# Why are geometric distributions called geometric

## Geometric distribution

This article explains in a simple and understandable way what the **geometric distribution** has on itself. You will learn when to use this discrete distribution and how to use it **Formulas** to calculate the **Expected value**, the **density** and the**Distribution function** used.

You want to know what the geometric distribution is with **Bernoulli** has to do without reading this article? Then check out our **Video** on the topic!

### Geometric distribution statistics

The geometric distribution is a discrete probability distribution, which is based on independent **Bernoulli **Experiments.

It is often referred to as "distributing the waiting for the first success". Their basic idea is also reflected in this expression. It is a** Bernoulli's experiment** with the probability p and one wonders how often one has to carry out this experiment before the first success occurs.

### Geometric distribution example

A classic example of this is “Don't get angry”. In order to be allowed to go onto the playing field with your piece, you have to roll six dice. Now one may wonder how many times you have to roll the die to get a six. Every attempt to roll a six is a Bernoulli experiment with the probability p = .

Mathematically, the geometric distribution is expressed as follows:

X ~ G (p)

Or in our example:

X ~ G (

### Geometric distribution density

The **density**the geometric distribution is as follows:

You can easily deduce yourself why the formula looks like this. For example, if you want to calculate the probability that you will roll a 6 in the second attempt, i.e. f (2), you have to calculate the probability that you did not roll a 6 in the first attempt, i.e. (1-p), with the probability that you roll a 6, i.e. p, multiply. The probability of rolling a 6 in the second attempt is therefore around 13.89%.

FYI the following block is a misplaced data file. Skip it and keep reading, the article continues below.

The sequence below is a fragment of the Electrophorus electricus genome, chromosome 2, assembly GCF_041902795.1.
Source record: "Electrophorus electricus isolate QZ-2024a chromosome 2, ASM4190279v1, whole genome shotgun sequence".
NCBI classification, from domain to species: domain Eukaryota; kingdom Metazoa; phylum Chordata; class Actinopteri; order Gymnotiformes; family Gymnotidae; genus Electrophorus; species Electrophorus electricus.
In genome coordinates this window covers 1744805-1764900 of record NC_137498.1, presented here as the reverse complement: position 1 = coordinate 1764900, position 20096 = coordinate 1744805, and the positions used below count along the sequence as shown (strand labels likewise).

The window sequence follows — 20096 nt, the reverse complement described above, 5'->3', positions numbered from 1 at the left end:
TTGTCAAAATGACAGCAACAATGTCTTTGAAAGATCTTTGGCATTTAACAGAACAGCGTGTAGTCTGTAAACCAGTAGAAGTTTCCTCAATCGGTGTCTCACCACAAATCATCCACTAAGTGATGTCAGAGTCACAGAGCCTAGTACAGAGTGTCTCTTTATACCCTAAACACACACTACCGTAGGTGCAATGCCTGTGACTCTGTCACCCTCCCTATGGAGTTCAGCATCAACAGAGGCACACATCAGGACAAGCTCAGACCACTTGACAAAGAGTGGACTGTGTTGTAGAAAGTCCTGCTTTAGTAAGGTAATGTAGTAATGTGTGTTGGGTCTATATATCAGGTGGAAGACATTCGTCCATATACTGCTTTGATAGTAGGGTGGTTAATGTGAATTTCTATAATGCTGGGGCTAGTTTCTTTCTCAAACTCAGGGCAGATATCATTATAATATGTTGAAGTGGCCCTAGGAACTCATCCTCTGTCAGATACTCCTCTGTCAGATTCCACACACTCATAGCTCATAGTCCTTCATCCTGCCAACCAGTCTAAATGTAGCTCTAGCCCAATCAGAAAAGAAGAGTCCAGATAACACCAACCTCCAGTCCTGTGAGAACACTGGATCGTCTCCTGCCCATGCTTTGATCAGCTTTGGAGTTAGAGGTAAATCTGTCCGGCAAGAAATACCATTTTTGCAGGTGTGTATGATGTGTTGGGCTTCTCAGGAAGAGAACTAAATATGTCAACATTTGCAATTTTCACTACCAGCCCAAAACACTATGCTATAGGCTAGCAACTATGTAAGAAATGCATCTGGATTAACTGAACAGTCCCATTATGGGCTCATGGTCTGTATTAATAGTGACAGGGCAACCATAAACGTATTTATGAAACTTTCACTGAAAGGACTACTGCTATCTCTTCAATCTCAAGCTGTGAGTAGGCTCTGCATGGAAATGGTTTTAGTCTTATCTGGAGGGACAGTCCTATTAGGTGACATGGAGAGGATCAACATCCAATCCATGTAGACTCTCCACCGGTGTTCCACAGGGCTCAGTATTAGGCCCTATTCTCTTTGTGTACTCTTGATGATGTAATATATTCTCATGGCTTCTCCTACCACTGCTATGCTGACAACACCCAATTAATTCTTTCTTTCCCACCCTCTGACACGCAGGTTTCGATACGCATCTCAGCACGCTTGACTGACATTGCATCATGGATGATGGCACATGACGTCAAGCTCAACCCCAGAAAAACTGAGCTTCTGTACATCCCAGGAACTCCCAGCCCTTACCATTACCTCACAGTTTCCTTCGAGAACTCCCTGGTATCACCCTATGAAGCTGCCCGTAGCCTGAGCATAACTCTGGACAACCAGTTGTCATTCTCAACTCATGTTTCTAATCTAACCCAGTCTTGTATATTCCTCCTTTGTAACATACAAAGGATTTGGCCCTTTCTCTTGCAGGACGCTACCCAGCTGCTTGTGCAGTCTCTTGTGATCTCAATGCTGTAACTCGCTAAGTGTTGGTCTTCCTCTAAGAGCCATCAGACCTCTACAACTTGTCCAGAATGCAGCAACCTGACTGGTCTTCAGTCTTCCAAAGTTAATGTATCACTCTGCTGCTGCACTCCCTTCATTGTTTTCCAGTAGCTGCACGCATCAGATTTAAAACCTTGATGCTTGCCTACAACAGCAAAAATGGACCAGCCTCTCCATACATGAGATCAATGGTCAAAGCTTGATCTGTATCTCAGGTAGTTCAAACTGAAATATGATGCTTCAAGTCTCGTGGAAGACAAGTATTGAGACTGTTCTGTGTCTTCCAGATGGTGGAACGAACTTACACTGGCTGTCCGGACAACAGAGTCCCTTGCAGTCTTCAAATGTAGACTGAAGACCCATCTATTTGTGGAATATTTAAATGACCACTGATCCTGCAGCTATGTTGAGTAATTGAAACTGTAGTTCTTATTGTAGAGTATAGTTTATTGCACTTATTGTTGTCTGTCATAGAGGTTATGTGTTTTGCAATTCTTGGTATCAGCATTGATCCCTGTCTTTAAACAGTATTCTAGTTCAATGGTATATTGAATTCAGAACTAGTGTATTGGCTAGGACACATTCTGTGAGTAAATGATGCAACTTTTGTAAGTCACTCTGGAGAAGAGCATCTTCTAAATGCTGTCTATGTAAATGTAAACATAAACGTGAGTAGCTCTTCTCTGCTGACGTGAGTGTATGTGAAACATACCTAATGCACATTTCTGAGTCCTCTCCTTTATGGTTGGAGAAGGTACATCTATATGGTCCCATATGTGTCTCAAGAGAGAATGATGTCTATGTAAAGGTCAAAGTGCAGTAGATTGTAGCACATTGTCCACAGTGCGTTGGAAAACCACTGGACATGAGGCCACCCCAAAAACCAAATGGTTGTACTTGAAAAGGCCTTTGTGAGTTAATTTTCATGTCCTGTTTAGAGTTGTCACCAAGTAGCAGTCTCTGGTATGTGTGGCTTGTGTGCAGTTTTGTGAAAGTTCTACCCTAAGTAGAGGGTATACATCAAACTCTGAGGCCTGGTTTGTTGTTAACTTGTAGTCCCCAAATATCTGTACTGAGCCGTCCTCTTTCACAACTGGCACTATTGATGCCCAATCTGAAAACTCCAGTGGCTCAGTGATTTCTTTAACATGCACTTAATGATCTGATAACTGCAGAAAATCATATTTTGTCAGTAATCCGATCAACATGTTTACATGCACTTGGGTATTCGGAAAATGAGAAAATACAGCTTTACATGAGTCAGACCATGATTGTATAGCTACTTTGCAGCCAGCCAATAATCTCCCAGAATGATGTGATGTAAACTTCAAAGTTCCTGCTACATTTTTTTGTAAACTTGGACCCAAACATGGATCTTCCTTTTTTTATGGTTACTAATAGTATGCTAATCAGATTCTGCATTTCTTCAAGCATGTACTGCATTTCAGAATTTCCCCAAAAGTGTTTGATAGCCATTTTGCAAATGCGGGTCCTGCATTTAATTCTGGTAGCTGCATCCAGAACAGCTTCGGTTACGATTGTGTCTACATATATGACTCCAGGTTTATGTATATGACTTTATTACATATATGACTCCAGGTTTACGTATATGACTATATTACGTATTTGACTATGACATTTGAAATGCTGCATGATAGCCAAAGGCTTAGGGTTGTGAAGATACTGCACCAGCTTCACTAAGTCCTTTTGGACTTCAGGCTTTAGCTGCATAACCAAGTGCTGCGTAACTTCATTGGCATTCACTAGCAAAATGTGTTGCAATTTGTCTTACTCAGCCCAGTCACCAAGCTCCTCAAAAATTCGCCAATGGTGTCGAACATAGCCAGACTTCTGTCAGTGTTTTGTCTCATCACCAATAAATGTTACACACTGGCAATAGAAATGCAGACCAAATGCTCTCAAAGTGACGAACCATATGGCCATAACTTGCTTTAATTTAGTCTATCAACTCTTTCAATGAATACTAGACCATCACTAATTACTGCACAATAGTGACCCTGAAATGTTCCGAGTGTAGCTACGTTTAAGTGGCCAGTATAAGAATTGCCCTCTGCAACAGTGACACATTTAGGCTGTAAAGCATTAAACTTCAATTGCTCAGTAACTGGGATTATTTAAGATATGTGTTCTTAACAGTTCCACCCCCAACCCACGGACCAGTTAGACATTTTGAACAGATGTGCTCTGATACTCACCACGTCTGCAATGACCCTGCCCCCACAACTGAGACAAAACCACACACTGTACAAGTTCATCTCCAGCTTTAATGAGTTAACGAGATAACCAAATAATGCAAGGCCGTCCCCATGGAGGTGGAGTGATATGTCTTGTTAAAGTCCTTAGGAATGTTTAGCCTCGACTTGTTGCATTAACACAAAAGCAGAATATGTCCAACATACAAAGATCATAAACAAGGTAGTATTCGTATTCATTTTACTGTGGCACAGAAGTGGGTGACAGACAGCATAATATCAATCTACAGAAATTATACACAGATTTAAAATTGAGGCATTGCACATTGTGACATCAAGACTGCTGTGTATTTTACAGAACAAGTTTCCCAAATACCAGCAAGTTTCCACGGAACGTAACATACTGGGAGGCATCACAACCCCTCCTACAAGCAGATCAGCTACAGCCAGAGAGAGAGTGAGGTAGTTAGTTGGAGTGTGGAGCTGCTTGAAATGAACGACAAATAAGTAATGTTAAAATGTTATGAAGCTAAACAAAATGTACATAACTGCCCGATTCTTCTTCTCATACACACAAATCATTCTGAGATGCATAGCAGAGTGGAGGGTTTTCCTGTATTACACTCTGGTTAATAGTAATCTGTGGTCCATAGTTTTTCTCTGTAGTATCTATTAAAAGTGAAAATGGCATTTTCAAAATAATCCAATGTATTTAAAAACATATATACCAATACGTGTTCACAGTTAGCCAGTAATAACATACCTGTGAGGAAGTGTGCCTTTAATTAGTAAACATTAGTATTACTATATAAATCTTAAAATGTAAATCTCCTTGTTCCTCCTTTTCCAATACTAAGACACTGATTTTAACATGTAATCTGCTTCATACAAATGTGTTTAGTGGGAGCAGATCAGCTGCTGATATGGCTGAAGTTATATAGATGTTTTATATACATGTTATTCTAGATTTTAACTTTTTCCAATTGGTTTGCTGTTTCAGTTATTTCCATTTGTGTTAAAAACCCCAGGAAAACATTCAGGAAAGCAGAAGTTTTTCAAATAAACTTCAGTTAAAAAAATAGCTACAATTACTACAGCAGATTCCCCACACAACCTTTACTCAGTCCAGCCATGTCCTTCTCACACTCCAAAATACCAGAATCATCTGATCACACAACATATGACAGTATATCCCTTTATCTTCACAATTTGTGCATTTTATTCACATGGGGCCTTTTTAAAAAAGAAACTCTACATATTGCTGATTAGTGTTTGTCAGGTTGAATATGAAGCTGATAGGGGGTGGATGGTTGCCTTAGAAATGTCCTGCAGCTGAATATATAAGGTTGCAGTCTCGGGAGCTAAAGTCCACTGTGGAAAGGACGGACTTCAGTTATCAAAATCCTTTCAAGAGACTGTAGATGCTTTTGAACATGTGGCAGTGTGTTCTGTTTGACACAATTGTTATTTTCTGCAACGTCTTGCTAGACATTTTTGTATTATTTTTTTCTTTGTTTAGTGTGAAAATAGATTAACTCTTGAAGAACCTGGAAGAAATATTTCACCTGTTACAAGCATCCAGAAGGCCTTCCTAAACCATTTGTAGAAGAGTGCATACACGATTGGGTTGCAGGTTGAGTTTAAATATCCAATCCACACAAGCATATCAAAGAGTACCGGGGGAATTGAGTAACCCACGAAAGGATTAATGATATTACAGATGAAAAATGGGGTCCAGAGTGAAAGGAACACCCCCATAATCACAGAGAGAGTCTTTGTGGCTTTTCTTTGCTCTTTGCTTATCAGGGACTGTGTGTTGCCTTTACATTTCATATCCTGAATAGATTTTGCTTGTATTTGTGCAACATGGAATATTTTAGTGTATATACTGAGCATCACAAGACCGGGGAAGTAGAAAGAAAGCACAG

### Geometric distribution distribution function

The easiest way to determine the distribution function of the geometric distribution is to use the counter-probability. We are looking for the probability that fewer than x attempts are needed to roll a 6. To do this, you would have to add up each individual probability. But you can save yourself that by simply determining the probability for the counter-event, i.e. P (X> x). Because the rule applies that the probability is 1 minus the opposite probability.

### Expected value of geometric distribution

The expected value of the geometric distribution can also be determined very easily:

With a probability of p = , so you need an average of 6 attempts to roll a 6.

### Geometric distribution variance

If you know the expected value, calculating the variance is easy. The formula for determining the variance is as follows:

In the end, you just have to insert the expected value and get the variance you are looking for in no time at all.

### Geometric distribution formula

Excellent! That's it for the geometric distribution! Here are all the important formulas summarized again:

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